Old General Motors Building In Detroit Michigan
This is an acrylic fridge magnet souvenir of the Old General Motors Building in Detroit Michigan, United States. Cadillac Place is a landmark high-rise office complex in the New Center area of Detroit, Michigan. The structure served as General Motors world headquarters from 1923 until 2001 when it moved the last of its employees to the Renaissance Center on the Detroit River. The ornate class-A office building was constructed of steel, limestone, granite, and marble between 1919 and 1923 and listed as a National Historic Landmark in 1985. The 2002 renovation to house State offices was one of the nation's largest historic renovation projects. Upon completion it was renamed Cadillac Place as a tribute to Detroit's founder, Antoine Laumet de La Mothe, sieur de Cadillac. Cadillac Place currently houses over 2,000 State employees including the Michigan Court of Appeals for District I. Cadillac Place rises 15 stories to a total height of 67 metres and has 31 elevators.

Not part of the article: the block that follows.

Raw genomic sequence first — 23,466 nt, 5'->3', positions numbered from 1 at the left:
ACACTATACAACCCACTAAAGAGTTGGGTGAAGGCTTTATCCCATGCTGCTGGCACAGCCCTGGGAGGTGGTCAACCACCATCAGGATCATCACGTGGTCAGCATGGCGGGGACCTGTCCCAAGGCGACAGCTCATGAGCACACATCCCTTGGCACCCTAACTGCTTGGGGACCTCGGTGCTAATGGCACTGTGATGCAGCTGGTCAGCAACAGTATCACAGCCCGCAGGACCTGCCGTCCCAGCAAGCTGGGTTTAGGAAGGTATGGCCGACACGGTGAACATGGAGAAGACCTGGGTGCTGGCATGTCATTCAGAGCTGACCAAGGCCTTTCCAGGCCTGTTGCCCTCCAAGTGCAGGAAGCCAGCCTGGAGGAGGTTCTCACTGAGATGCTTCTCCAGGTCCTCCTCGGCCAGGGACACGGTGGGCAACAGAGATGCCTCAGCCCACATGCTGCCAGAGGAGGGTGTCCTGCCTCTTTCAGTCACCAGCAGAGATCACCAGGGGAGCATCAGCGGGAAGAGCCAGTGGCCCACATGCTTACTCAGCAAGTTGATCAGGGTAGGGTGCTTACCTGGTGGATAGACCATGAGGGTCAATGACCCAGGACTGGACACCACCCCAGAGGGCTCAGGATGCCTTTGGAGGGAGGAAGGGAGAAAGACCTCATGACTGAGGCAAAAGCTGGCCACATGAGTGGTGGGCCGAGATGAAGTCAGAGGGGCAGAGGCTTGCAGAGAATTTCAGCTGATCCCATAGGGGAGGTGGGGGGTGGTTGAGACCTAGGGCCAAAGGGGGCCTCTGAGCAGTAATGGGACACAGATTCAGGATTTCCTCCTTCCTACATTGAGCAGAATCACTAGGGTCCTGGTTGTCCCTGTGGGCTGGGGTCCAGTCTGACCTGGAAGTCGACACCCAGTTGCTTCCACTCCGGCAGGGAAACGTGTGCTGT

Cadillac Place is an exquisite example of Neo-Classical architecture. Designed by noted architect Albert Kahn, the structure consists of a two-story base with four parallel 15-story wings connecting to a central perpendicular backbone. Kahn used this design to allow sunlight and natural ventilation to reach each of the building's hundreds of individual offices. The entire building is faced in limestone and is crowned with a two-story Corinthian colonnade. In 1923, it opened as the second largest office building in the world (behind the Equitable Building in New York City). The base of the building is surrounded by an arched colonnade supported by Ionic columns. The interior features a vaulted arcade with tavernelle, an Italian marble, covering the walls. The arcade was originally lined by stores and an auditorium which could be used for corporate functions or by community groups. The auditorium space was later converted into an auto showroom. On the lower level were two swimming pools; one was converted into a cafeteria. Tile with a water theme gives a hint to the original use of the cafeteria space. A depressed driveway extending between Cass and Second divides the lower level of the main building from the lower level of the Annex. When the Fisher Building was constructed across Grand Boulevard in 1927, the two were connected with an underground pedestrian tunnel that also connects north to the New Center Building allowing workers and visitors to transverse all three buildings without venturing into the elements. The entrance is set into a loggia behind three arches of the Grand Boulevard facade. It intersects the arcade to form a large elevator lobby with a coffered ceiling. Floors on the ground level are gray Tennessee marble. On the upper stories, floors are also gray Tennessee marble while corridor walls remain their original with white Alabama marble.